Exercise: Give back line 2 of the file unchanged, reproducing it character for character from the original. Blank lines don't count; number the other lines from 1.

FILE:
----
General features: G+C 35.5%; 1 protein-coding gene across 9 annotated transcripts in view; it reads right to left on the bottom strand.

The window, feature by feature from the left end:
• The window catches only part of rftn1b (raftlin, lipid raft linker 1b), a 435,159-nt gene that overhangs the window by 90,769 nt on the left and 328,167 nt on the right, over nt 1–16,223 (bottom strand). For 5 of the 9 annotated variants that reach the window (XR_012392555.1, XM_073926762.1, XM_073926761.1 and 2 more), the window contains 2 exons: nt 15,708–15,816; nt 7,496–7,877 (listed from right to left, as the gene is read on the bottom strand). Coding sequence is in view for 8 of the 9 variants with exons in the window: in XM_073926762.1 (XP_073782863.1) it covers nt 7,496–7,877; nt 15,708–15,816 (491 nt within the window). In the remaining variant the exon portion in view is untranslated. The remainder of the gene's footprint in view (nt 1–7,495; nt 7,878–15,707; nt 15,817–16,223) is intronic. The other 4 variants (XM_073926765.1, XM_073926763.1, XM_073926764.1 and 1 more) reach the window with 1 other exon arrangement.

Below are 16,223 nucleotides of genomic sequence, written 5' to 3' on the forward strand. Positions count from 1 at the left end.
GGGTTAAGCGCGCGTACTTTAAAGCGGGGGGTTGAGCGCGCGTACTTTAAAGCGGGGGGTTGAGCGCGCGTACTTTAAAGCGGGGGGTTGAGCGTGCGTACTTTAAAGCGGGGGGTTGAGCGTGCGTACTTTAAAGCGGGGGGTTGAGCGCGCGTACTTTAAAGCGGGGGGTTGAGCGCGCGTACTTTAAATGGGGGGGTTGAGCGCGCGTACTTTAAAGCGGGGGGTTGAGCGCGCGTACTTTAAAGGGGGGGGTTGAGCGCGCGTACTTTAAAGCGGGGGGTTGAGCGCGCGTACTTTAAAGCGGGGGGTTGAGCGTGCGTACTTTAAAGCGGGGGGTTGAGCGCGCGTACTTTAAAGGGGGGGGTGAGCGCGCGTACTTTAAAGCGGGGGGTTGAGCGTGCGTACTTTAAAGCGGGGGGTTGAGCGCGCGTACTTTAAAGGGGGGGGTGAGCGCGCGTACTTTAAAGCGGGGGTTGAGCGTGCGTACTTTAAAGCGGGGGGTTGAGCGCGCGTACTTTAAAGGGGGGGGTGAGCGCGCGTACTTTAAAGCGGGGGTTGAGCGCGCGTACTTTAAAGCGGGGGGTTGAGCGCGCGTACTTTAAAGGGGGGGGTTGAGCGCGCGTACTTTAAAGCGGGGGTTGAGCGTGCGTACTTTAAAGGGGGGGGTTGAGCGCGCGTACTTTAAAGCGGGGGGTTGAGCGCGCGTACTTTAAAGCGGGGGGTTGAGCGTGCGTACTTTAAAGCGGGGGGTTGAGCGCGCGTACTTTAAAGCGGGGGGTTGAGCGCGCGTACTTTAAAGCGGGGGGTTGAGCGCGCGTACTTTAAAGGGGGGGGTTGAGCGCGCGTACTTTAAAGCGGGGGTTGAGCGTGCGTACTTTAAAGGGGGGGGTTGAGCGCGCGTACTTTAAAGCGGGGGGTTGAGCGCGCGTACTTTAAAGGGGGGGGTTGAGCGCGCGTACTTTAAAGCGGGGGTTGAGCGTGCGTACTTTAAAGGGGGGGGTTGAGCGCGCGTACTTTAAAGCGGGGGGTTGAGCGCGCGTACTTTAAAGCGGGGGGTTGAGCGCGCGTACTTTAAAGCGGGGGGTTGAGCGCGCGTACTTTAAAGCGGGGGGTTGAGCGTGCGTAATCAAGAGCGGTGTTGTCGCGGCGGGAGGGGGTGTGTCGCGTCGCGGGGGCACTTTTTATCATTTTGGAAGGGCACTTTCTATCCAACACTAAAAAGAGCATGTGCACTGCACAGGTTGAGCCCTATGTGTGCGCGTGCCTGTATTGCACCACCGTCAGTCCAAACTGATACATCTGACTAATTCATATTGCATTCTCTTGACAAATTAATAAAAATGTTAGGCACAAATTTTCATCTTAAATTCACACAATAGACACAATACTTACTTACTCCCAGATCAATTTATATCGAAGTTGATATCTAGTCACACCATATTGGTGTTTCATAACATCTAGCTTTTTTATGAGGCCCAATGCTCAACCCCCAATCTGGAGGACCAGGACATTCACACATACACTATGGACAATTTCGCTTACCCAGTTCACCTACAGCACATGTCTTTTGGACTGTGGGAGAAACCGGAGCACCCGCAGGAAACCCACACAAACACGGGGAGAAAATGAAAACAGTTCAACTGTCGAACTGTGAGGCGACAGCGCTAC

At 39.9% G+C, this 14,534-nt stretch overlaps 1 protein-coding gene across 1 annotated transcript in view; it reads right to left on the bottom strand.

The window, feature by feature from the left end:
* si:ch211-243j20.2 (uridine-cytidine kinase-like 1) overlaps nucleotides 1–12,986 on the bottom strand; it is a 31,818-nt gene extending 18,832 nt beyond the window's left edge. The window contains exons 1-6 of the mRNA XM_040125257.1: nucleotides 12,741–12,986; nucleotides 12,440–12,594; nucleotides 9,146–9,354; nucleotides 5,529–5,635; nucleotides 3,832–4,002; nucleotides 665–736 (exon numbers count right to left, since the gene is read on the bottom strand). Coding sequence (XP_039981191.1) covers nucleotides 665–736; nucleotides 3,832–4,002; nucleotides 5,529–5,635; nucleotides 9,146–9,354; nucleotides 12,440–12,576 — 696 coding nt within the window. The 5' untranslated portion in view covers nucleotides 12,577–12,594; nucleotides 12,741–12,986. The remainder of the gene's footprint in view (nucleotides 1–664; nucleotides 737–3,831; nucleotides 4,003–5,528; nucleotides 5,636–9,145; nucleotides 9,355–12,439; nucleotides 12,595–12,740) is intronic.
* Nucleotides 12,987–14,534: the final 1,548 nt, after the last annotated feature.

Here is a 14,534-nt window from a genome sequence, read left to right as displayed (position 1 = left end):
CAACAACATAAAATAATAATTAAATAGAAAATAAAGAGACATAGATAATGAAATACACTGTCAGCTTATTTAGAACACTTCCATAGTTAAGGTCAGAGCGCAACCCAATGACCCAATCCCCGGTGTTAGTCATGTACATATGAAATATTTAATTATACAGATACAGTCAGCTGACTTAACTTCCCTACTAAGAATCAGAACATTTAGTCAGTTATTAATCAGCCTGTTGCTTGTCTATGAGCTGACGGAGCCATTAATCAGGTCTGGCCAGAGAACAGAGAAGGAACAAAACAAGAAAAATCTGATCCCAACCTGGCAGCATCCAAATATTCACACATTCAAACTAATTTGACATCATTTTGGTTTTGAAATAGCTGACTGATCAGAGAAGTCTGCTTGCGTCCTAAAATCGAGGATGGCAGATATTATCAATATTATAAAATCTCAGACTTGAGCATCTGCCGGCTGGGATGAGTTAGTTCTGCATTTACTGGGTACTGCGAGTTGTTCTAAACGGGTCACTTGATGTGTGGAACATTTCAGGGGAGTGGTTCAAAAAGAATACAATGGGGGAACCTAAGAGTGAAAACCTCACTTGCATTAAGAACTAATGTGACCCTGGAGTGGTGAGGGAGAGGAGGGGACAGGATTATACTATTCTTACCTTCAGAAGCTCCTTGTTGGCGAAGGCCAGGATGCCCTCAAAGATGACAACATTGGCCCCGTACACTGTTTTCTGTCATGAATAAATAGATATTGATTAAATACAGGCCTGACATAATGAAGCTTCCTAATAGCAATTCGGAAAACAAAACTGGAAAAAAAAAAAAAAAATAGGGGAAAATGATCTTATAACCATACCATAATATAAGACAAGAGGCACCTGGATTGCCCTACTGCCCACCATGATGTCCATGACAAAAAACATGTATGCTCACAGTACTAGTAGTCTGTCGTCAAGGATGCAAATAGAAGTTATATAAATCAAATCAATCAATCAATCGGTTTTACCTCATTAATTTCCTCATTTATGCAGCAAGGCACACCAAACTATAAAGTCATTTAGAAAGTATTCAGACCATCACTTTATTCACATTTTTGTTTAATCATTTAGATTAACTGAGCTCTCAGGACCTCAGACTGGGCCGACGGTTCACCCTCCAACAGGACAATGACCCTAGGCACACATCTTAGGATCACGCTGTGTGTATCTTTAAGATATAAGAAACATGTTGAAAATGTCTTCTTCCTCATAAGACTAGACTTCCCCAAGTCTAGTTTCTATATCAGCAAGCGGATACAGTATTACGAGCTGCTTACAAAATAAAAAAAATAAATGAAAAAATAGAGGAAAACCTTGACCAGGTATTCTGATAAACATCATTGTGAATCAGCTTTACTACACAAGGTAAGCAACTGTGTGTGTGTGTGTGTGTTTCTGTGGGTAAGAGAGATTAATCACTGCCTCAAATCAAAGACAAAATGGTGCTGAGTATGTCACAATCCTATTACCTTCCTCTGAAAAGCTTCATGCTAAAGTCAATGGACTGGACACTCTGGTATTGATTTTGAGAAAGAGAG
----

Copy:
The window, feature by feature from the left end: